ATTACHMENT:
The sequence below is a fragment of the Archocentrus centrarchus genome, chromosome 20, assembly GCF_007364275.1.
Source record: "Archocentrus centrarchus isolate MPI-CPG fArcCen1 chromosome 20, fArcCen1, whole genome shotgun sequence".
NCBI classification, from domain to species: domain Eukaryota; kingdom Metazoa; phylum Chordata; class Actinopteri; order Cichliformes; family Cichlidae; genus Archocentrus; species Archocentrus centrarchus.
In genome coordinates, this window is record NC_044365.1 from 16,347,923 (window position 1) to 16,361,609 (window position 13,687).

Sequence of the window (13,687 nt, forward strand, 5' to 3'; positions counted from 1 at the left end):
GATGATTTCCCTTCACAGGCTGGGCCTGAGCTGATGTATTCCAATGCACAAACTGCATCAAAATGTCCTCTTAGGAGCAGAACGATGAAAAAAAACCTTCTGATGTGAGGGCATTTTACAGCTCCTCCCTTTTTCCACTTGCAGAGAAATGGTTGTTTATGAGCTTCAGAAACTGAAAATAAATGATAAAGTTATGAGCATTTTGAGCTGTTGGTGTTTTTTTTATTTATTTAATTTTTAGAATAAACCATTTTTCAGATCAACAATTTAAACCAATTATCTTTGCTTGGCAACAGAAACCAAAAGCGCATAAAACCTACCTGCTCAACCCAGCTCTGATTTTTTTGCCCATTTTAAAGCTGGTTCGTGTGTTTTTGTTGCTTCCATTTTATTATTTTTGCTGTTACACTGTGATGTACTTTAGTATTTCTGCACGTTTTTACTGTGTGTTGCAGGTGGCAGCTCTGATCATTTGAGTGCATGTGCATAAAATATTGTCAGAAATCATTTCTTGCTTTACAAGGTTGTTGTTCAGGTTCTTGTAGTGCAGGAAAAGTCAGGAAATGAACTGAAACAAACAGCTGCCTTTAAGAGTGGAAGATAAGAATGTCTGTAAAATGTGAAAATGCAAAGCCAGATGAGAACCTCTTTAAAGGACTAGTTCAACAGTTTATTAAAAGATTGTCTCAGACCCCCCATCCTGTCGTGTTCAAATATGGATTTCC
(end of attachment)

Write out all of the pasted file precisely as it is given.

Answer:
The sequence below is a fragment of the Archocentrus centrarchus genome, chromosome 20, assembly GCF_007364275.1.
Source record: "Archocentrus centrarchus isolate MPI-CPG fArcCen1 chromosome 20, fArcCen1, whole genome shotgun sequence".
NCBI classification, from domain to species: domain Eukaryota; kingdom Metazoa; phylum Chordata; class Actinopteri; order Cichliformes; family Cichlidae; genus Archocentrus; species Archocentrus centrarchus.
In genome coordinates, this window is record NC_044365.1 from 16,347,923 (window position 1) to 16,361,609 (window position 13,687).

Sequence of the window (13,687 nt, forward strand, 5' to 3'; positions counted from 1 at the left end):
GATGATTTCCCTTCACAGGCTGGGCCTGAGCTGATGTATTCCAATGCACAAACTGCATCAAAATGTCCTCTTAGGAGCAGAACGATGAAAAAAAACCTTCTGATGTGAGGGCATTTTACAGCTCCTCCCTTTTTCCACTTGCAGAGAAATGGTTGTTTATGAGCTTCAGAAACTGAAAATAAATGATAAAGTTATGAGCATTTTGAGCTGTTGGTGTTTTTTTTATTTATTTAATTTTTAGAATAAACCATTTTTCAGATCAACAATTTAAACCAATTATCTTTGCTTGGCAACAGAAACCAAAAGCGCATAAAACCTACCTGCTCAACCCAGCTCTGATTTTTTTGCCCATTTTAAAGCTGGTTCGTGTGTTTTTGTTGCTTCCATTTTATTATTTTTGCTGTTACACTGTGATGTACTTTAGTATTTCTGCACGTTTTTACTGTGTGTTGCAGGTGGCAGCTCTGATCATTTGAGTGCATGTGCATAAAATATTGTCAGAAATCATTTCTTGCTTTACAAGGTTGTTGTTCAGGTTCTTGTAGTGCAGGAAAAGTCAGGAAATGAACTGAAACAAACAGCTGCCTTTAAGAGTGGAAGATAAGAATGTCTGTAAAATGTGAAAATGCAAAGCCAGATGAGAACCTCTTTAAAGGACTAGTTCAACAGTTTATTAAAAGATTGTCTCAGACCCCCCATCCTGTCGTGTTCAAATATGGATTTCC